DETROIT – There are similarities with the Red Wings new head coach and the man who held the title for the previous 10 seasons.
Jeff Blashill and former Wings coach Mike Babcock share parallel coaching styles, have some comparable mannerisms, and heck, some actually swear that the two sound alike.
However, as it relates to how Blashill will approach the 2015-16 season the 27th head coach in Red Wings history says he’ll be his own man.
“I don’t like to talk about what’s been done in the past,” said Blashill after he was introduced during a Tuesday morning news conference at Joe Louis Arena. “I’ll have my own approach and with my own approach will come change. I’m sure there are lots of similarities. I coach similar in a lot of ways to Babs has coached here and in a lot of the same approaches as to who we play. But I’m my own person and how I deal with players and how I deal with things on a daily basis. I’ll be Jeff Blashill and I think in that there will be change.”
Knowing everyone in the organization as well as he does, having coached most of the prospects as he has, the transition from coaching the franchise’s American Hockey League team in Grand Rapids to becoming the Red Wings’ first American-born coach should be seamless.
But that doesn’t mean Blashill, a first-time NHL head coach, won’t have his work cut out.
“I think any coaching job I’ve gone into you have to earn their respect and they’ll earn my respect as well,” he said. “That’s really the approach I’ve taken for any job. You earn it and you earn it by your example every single day. You have to earn the respect of the players you coach and the people you’re around. The only way to earn respect is through your daily actions.”
Babcock once referred to Blashill as a serial winner. That’s what he’s proven to do on every stop he’s made on the coaching circuit, whether it was with the Indiana Ice (USHL), Western Michigan (NCAA) or Grand Rapids.
“Coaching is coaching, whether you’re coaching young players our veterans,” Blashill said. “These are the experiences that have helped me grow. I think the biggest thing in coaching is figuring out who the best players are on your team. Some guys are real good at it and some aren’t. I think that’s a real important part.
“I spent two years as a head coach in the USHL and there’s unique challenges there and that year in college. All that has helped shape who I am and hopefully I’ve grown through all those experiences and I hope to continue to grow.”
In three seasons with the Griffins, Blashill compiled a 134-71-12-11 regular-season record and won seven of nine AHL playoff series. He is the only coach in Griffins history to qualify for the playoffs in three consecutive seasons, leading the team to 92 points or better each season.
Plus, 24 Griffins players over the last three seasons ascended to the NHL where they’ve played for the Red Wings, including Joakim Andersson, Danny DeKeyser, Luke Glendening, Tomas Jurco, Petr Mrazek, Gustav Nyquist, Riley Sheahan and Tomas Tatar. All have moved up to full-time roles in Detroit after winning the 2013 Calder Cup, and Blashill deserves the credit for having them prepared for the next level.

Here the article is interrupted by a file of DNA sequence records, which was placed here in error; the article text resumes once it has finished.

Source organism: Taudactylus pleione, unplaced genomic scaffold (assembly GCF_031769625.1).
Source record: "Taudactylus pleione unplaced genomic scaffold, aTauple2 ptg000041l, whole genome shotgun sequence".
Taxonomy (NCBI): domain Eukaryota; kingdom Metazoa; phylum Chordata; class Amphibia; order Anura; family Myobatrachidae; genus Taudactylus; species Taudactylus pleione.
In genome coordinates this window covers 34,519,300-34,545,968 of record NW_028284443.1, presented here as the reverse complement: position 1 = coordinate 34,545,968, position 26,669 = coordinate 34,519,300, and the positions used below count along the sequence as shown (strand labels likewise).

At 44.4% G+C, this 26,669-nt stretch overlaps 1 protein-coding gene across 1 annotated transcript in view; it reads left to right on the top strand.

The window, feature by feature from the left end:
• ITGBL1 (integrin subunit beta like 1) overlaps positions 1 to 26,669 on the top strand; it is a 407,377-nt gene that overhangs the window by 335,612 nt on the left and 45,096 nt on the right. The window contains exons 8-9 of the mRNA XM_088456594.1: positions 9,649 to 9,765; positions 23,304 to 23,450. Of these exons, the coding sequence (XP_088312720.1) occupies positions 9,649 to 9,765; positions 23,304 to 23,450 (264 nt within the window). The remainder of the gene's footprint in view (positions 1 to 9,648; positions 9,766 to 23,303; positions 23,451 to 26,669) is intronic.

“You talk about structure and accountability, I haven’t been around too many guys who are better at it than Jeff,” hall of famer Chris Chelios said. “One thing he says that hits home is he knows what makes guys tick, he knows how to talk to guys. The fact that he won a Calder Cup with a lot of the guys who are with the Wings is going to help a lot I think with his transition.”
According to Red Wings general manager Ken Holland, the decision to bring Blashill back as head coach – he was an assistant to Babcock in 2011-12 – was part of a year-long contingency plan should Babcock leave the organization.
“We made the decision a year ago – if Mike was going – based upon Blash being here for a year, what he accomplished in Grand Rapids, with what the team accomplished, the way he developed young players,” Holland said. “As we’ve gone along, Mike Babcock and I talked about lots of things, certainly Mike Babcock and I both believe Jeff Blashill is a tremendous young coach, deserving of the opportunity to be the head coach. He really was the only candidate. I didn’t talk to anybody. I made the decision a year ago, when Blash decided he didn’t want to interview for any other jobs, he wanted to continue to grow for a year and spent one more year in the American League and see how things worked out. Blash was the guy.”
The 41-year-old Blashill, who was born in Detroit and raised in Sault Ste. Marie, is thrilled to have received a four-year contract from a team that he grew up cheering for.
“I grew up a Red Wings fan,” Blashill said. “I remember the hardships of getting to that first Cup in a long time in ’97 and then winning the back-to-back Cups. I was a fan at that time. It was a neat thing to be able to ultimately become the head coach of an organization that was a big part in your life growing up.”